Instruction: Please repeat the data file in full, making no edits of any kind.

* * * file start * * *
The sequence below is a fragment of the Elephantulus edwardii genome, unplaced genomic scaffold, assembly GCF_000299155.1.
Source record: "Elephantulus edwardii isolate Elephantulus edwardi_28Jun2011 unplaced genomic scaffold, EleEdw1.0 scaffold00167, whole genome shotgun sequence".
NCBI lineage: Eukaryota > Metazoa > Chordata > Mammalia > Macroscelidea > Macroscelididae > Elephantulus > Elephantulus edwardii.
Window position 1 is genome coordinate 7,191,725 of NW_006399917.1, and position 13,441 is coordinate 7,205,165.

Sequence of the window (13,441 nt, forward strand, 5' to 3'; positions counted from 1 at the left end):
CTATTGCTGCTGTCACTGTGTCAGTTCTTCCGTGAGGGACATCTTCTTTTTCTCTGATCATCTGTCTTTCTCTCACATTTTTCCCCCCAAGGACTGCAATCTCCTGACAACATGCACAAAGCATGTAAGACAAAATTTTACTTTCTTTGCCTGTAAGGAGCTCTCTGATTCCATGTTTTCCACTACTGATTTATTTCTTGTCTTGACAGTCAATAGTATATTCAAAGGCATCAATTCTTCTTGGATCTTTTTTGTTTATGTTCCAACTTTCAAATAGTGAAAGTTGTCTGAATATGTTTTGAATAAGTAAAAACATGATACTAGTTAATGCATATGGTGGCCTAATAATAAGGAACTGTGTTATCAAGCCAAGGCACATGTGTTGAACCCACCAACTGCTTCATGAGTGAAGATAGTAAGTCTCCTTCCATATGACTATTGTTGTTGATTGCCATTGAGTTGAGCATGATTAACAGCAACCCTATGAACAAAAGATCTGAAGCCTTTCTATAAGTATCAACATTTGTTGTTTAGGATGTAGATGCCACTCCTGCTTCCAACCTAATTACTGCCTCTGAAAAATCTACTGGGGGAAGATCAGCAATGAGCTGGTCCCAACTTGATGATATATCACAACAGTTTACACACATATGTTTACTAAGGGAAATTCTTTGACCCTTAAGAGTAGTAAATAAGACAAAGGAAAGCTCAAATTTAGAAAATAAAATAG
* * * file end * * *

The sequence below is a fragment of the Elephantulus edwardii genome, unplaced genomic scaffold, assembly GCF_000299155.1.
Source record: "Elephantulus edwardii isolate Elephantulus edwardi_28Jun2011 unplaced genomic scaffold, EleEdw1.0 scaffold00167, whole genome shotgun sequence".
NCBI lineage: Eukaryota > Metazoa > Chordata > Mammalia > Macroscelidea > Macroscelididae > Elephantulus > Elephantulus edwardii.
Window position 1 is genome coordinate 7,191,725 of NW_006399917.1, and position 13,441 is coordinate 7,205,165.

Sequence of the window (13,441 nt, forward strand, 5' to 3'; positions counted from 1 at the left end):
CTATTGCTGCTGTCACTGTGTCAGTTCTTCCGTGAGGGACATCTTCTTTTTCTCTGATCATCTGTCTTTCTCTCACATTTTTCCCCCCAAGGACTGCAATCTCCTGACAACATGCACAAAGCATGTAAGACAAAATTTTACTTTCTTTGCCTGTAAGGAGCTCTCTGATTCCATGTTTTCCACTACTGATTTATTTCTTGTCTTGACAGTCAATAGTATATTCAAAGGCATCAATTCTTCTTGGATCTTTTTTGTTTATGTTCCAACTTTCAAATAGTGAAAGTTGTCTGAATATGTTTTGAATAAGTAAAAACATGATACTAGTTAATGCATATGGTGGCCTAATAATAAGGAACTGTGTTATCAAGCCAAGGCACATGTGTTGAACCCACCAACTGCTTCATGAGTGAAGATAGTAAGTCTCCTTCCATATGACTATTGTTGTTGATTGCCATTGAGTTGAGCATGATTAACAGCAACCCTATGAACAAAAGATCTGAAGCCTTTCTATAAGTATCAACATTTGTTGTTTAGGATGTAGATGCCACTCCTGCTTCCAACCTAATTACTGCCTCTGAAAAATCTACTGGGGGAAGATCAGCAATGAGCTGGTCCCAACTTGATGATATATCACAACAGTTTACACACATATGTTTACTAAGGGAAATTCTTTGACCCTTAAGAGTAGTAAATAAGACAAAGGAAAGCTCAAATTTAGAAAATAAAATAG